A project, based in High Peak, that helps people recover from alcohol or drug addiction is to receive a share of nearly £200,000 worth of funding from Derbyshire County Council.
The funding will help eight projects across the county to help the addicts rebuild their lives and make fresh starts by developing new skills, gaining confidence and moving into employment.
The Beardwood Natural Living Project, a community-interest company founded in 2011, provides support through social farming on a 13-acre smallholding at Beardwood Farm, Furness Vale. And the council’s cash will be invaluable as its team teaches hands-on skills via activities relating to animal care, farm maintenance, conservation, gardening and the countryside.
Among those to have benefited at Beardwood is Chris Gordan, from Glossop, who said: “If you see no potential in yourself and have been out of the community for a while, projects like this are perfect. It’s a great opportunity to do basic things and learn new skills with people who have been through the same as you and won’t judge you or make you feel bad.”
Chris enjoys being out in the open at Beardwood. He has taken part in a number of activities, but mainly enjoys planting and growing vegetables.
“I enjoy the peace,” he added. “There are no sirens or noise when I’m out there, and learning about the environment is simple but fascinating. I never thought I’d learn new skills again, but the staff are brilliant and so non-judgmental.
“When you fall into a dark place, you forget who you are and what you can do. Beardwood helps me rediscover the things I’m capable of. It’s amazing how important the feeling of normality is when you’ve been out of touch with a community for any length of time. Anyone who’s become isolated because of addiction should come and try it just for a day and see the good it can do.”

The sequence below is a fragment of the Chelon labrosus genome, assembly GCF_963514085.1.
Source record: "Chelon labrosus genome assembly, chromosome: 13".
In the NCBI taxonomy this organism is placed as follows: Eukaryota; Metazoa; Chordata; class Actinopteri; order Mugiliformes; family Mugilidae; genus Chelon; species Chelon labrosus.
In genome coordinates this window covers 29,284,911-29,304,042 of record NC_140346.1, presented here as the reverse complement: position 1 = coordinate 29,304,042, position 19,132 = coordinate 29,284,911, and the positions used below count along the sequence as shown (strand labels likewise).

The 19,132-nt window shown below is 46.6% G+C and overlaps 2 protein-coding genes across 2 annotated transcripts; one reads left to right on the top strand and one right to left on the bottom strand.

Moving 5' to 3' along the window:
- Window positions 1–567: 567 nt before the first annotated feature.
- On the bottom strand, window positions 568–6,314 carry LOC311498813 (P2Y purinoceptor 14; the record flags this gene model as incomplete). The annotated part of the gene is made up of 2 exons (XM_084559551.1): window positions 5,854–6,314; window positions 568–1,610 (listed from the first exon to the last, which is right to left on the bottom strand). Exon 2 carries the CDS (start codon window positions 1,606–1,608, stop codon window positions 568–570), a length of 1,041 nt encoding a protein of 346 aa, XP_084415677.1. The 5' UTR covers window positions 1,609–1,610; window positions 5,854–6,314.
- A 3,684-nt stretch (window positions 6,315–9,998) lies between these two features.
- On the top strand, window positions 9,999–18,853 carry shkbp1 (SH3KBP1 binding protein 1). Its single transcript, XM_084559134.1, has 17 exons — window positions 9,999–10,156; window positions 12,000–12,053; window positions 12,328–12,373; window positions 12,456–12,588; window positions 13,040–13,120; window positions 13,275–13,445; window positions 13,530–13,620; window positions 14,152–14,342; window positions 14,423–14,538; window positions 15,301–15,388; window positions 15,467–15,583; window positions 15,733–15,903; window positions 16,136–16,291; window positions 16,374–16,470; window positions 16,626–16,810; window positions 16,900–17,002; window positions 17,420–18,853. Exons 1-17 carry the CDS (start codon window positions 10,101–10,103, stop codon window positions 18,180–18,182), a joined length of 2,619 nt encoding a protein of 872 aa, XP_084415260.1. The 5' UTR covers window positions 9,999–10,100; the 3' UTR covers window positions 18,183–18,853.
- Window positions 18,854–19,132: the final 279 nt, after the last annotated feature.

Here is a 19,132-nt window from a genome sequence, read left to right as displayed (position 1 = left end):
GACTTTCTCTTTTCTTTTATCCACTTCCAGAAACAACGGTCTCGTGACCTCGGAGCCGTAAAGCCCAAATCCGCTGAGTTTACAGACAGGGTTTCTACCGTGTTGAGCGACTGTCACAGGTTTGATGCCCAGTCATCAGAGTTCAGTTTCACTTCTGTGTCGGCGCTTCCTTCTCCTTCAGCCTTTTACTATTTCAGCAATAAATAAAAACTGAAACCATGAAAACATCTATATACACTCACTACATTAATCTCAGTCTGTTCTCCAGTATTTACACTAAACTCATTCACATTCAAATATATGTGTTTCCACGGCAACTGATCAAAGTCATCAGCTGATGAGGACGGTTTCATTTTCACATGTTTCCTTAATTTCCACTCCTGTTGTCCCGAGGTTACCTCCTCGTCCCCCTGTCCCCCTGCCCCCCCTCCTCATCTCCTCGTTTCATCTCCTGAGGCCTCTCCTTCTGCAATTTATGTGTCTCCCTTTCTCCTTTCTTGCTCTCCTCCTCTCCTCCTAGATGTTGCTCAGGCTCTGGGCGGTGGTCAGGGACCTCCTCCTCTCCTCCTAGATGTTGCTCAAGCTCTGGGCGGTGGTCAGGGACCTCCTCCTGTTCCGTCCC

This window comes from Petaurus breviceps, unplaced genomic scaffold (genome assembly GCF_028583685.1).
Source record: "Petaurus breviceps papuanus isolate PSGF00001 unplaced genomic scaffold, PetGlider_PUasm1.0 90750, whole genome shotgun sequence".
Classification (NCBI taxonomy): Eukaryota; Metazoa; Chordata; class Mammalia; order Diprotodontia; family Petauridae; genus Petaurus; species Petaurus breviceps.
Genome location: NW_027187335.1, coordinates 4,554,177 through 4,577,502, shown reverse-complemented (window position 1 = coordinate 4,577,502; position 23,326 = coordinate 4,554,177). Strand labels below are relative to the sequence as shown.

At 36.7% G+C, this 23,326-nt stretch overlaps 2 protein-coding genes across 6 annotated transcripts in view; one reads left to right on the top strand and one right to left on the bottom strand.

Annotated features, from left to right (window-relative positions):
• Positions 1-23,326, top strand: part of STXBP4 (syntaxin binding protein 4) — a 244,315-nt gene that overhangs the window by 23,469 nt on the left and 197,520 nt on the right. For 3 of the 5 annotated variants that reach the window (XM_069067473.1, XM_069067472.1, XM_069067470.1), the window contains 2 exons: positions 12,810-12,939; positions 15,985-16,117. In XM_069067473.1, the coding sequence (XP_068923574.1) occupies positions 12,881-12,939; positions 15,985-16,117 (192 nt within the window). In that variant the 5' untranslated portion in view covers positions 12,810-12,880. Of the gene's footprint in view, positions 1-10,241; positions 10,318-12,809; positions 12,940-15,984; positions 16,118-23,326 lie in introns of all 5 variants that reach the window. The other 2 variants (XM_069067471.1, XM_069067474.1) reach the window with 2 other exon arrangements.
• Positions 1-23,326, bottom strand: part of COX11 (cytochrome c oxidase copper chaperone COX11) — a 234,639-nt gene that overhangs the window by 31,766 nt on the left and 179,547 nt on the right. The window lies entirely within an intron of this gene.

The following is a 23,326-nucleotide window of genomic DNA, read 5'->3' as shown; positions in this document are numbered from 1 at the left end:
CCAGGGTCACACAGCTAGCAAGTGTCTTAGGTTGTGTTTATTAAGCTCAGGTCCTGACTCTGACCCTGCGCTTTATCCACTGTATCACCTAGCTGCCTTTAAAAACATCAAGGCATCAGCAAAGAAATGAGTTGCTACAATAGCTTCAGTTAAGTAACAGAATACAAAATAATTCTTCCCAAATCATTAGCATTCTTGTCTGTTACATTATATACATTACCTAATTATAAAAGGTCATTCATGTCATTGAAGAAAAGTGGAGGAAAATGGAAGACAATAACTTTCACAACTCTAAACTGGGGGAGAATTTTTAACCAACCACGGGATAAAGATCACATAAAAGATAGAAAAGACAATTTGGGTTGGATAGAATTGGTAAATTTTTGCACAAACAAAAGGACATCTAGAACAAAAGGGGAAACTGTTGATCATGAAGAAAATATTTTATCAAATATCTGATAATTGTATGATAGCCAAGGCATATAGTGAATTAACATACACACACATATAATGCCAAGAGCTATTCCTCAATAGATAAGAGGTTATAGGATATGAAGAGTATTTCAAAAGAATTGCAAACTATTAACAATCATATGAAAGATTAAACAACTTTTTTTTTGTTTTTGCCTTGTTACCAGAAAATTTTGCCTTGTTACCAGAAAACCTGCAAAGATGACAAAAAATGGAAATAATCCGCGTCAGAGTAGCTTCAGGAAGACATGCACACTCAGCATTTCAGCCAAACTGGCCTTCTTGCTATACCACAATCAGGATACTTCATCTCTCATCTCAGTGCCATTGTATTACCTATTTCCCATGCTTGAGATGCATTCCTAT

Beardwood Farm practises traditional farming and houses sheep, pigs, hens, geese, rabbits and even a barn owl, plus a large vegetable garden and an orchard. It helps disadvantaged people of all ages and backgrounds, encouraging them to connect with nature.
The council’s cabinet member for health and communities, Coun Dave Allen, said: “Recovery from addiction is not straightforward, and different people find that different things work for them. Giving them long-term practical skills is vital in giving them the chance to live healthier, happier lives. It’s good to see funding helping such innovative schemes, and we are pleased to support them.”
The funding has a financial benefit too. For every £1 spent on drug and alcohol treatment in Derbyshire, there is a return on investment of £4.08 that is saved through reducing healthcare bills and welfare benefits.
Among other projects to share in the £200,000 windfall is RISE at High Peak Food Bank at Buxton and Gamesley, which offers training to help people get back into work.